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[en] A thermoeconomic feasibility analysis is presented yielding a simple algebraic optimization formula for estimating the optimum length of a finned pipe that is used for waste heat recovery. A simple economic optimization method is used in the present study by combining it with an integrated overall heat balance method based on fin effectiveness for calculating the maximum savings from a waste heat recovery system
[en] Highlights: • A methodology for energy efficiency of large-scale chemical plants is developed. • A multi-level data extraction for energy requirement definition is introduced. • The practice of total site integration with the combination of levels is shown. • The suitable utilities are integrated and optimized for different proposals. • A Pareto analysis is performed to find the optimum combination of levels. - Abstract: This study presents a methodology based on process integration techniques to improve the energy efficiency of a large-scale chemical plant. The key to the approach is to represent the energy requirements with different heat transfer interfaces. Considering difficulties of data extraction for a large-scale plant, a multi-level data extraction scheme is introduced based on different heat transfer interfaces and includes five levels of growing complexity: black-box, grey-box, white-box, simple-model and detailed-model analysis. A combination of these levels instead of a single definition for the energy requirement has been applied on an industrial case study. Different steps of the approach are explained in detail and their potential are highlighted. The Single Process Integration (SPI) and Total Site Integration (TSI) has been performed and revealed that a higher potential of heat recovery could be driven through the TSI. The optimized site utility integration together with heat recovery improvement scenarios have considerably increased the energy saving potential in our case study. A multi-objective optimization has also been performed to find the optimum combination of units with different energy requirement levels. In conclusion, results from our case study have indicated that using a combination of different energy requirement levels will reduce the required modification of the actual site configuration
[en] Highlights: • Methodology development for Total Site heat recovery with of intermediate utility. • Selection of temperature for intermediate utilities of Total Site. • Capital cost reduction for heat exchangers network design on Total Site level. • Recommendation for selection of heat exchangers design of Total Site. - Abstract: In this paper a further development of methodology for decreasing the capital cost for Total Site heat recovery by use of different utility levels is proposed. The capital cost of heat recovery system is estimated for certain temperature level of intermediate utility applying Total Site Profiles. Heat transfer area is reduced by selection of appropriate temperature of intermediate utility. Minimum of heat transfer area depends on slopes of Total Site Profiles in each enthalpy interval. This approach allows estimating the minimum of heat transfer area for heat recovery on Total Site level. Case study is performed for fixed film heat transfer coefficients of process streams and intermediate utilities. It indicates that the total heat transfer area of heat recovery can be different up to 49.15% for different utility temperatures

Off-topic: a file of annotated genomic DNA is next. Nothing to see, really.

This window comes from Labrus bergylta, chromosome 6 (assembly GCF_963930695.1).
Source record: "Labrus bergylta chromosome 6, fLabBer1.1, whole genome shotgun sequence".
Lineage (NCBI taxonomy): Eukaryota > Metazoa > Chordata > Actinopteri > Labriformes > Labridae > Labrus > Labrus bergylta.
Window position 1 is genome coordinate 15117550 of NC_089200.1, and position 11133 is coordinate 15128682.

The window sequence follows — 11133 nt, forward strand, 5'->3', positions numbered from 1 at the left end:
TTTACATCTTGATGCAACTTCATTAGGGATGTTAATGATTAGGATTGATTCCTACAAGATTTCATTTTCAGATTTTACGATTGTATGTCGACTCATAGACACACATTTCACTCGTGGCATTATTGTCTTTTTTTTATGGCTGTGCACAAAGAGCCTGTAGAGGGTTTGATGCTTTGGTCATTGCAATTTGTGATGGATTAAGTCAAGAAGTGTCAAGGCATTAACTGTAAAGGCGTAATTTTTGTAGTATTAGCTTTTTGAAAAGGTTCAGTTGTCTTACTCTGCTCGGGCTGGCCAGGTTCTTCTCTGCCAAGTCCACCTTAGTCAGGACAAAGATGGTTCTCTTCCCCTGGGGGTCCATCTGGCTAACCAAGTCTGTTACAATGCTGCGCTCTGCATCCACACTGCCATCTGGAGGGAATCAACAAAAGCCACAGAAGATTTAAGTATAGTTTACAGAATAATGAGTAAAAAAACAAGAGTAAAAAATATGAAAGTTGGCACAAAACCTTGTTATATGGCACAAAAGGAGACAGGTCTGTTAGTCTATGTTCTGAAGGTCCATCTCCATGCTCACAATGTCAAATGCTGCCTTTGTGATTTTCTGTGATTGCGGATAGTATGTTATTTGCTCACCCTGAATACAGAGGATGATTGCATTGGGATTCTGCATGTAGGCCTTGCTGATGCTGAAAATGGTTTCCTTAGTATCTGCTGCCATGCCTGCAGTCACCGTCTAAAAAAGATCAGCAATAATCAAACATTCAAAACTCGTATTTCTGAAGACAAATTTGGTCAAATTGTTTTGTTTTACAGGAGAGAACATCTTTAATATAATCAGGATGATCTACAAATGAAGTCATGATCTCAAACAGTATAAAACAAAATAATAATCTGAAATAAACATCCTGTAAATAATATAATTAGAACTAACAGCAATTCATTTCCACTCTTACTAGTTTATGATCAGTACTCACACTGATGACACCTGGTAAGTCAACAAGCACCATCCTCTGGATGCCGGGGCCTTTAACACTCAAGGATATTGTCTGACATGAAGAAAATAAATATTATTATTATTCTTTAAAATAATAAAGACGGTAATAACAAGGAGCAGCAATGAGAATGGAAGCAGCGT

[en] Highlights: • Trigeneration technologies classified and reviewed according to prime movers. • Relevant heat recovery equipment discussed with thermal energy storage. • Trigeneration evaluated based on energy, exergy, economy, environment criteria. • Design, optimization, and decision-making methods classified and presented. • System selection suggested according to user preferences. - Abstract: Electricity, heating, and cooling are the three main components constituting the tripod of energy consumption in residential, commercial, and public buildings all around the world. Their separate generation causes higher fuel consumption, at a time where energy demands and fuel costs are continuously rising. Combined cooling, heating, and power (CCHP) or trigeneration could be a solution for such challenge yielding an efficient, reliable, flexible, competitive, and less pollutant alternative. A variety of trigeneration technologies are available and their proper choice is influenced by the employed energy system conditions and preferences. In this paper, different types of trigeneration systems are classified according to the prime mover, size and energy sequence usage. A leveled selection procedure is subsequently listed in the consecutive sections. The first level contains the applied prime mover technologies which are considered to be the heart of any CCHP system. The second level comprises the heat recovery equipment (heating and cooling) of which suitable selection should be compatible with the used prime mover. The third level includes the thermal energy storage system and heat transfer fluid to be employed. For each section of the paper, a survey of conducted studies with CHP/CCHP implementation is presented. A comprehensive table of evaluation criteria for such systems based on energy, exergy, economy, and environment measures is performed, along with a survey of the methods used in their design, optimization, and decision-making. Moreover, a classification diagram of the main CHP/CCHP system components is summarized. A general selection approach of the appropriate CCHP system according to specific needs is finally suggested. In almost all reviewed works, CCHP systems are found to have positive technical and performance impacts.